Stigma, Deviance, and Social Control

Some Conceptual Issues
  • Mark C. Stafford
  • Richard R. Scott
Part of the Perspectives in Social Psychology book series (PSPS)


One reason why it is difficult to approach the study of stigma with much confidence is that there are so many kinds. Consider just a short list: old age, paralysis, cancer, drug addiction, mental illness, shortness, being black, alcoholism, smoking, crime, homosexuality, unemployment, being Jewish, obesity, blindness, epilepsy, receiving welfare, illiteracy, divorce, ugliness, stuttering, being female, poverty, being an amputee, mental retardation, and deafness. One of the few common denominators of these characteristics may be that all of them generate ridicule and scorn. However, there is another, more important reason why the study of stigma must be approached cautiously. Conceptualization and use of the term have been so vague and uncritical that one may reasonably ask: What is a stigma? To many, the answer is simply a “flaw,” “shortcoming,” “blemish,” or “taint,” but that answer does little except to imply that stigmas are opprobrious.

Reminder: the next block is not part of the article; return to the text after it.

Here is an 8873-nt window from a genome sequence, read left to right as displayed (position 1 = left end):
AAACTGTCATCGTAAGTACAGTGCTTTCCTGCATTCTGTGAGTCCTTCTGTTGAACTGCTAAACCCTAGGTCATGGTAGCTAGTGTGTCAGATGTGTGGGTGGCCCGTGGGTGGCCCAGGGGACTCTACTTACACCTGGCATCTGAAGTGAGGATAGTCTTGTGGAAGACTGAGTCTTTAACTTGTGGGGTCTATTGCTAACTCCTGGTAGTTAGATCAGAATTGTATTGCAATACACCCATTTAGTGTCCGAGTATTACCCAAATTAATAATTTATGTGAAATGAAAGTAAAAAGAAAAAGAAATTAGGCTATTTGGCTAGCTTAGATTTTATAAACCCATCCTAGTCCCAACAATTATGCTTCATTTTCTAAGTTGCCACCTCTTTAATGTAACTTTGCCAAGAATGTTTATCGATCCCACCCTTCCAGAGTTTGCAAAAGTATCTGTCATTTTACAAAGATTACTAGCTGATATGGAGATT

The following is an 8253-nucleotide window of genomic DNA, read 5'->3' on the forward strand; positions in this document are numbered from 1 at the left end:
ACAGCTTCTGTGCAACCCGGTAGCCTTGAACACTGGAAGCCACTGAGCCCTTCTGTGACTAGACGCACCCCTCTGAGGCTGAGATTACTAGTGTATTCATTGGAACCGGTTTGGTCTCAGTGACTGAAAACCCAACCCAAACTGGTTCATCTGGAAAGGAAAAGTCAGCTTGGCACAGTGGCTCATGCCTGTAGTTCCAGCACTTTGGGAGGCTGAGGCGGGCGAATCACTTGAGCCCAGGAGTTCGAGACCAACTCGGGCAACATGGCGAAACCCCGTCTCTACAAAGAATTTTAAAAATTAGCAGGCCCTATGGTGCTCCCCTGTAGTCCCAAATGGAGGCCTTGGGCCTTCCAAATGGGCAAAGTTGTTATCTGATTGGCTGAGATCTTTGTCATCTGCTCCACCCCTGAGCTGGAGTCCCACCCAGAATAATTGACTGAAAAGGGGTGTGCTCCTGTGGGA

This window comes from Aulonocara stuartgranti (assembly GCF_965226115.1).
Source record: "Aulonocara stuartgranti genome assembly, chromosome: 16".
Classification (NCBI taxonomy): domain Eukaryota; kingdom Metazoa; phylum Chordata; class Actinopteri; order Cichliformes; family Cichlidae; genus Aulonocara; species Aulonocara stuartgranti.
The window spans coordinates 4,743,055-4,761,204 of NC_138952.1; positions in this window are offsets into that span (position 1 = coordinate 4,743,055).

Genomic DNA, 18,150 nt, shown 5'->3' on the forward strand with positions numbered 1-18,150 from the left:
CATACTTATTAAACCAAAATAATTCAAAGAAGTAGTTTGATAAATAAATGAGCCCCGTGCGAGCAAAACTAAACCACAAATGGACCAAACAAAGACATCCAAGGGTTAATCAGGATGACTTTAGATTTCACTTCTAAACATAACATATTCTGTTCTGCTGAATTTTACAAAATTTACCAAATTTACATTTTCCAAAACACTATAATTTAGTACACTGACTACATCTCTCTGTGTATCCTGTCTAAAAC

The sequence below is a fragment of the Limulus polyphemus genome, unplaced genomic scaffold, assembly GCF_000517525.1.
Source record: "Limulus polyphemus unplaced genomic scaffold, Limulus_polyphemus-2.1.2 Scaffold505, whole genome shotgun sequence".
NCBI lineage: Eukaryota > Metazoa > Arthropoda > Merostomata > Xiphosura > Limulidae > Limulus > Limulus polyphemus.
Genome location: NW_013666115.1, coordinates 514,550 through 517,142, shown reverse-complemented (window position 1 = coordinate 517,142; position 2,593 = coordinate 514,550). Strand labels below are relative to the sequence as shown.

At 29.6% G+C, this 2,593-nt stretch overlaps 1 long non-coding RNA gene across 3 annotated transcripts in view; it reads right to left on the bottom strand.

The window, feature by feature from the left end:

Social Control Ideal Person Physical Attractiveness Normative Belief Conceptual Issue 
These keywords were added by machine and not by the authors. This process is experimental and the keywords may be updated as the learning algorithm improves.


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Copyright information

© Plenum Press, New York 1986

Authors and Affiliations

  • Mark C. Stafford
  • Richard R. Scott

There are no affiliations available

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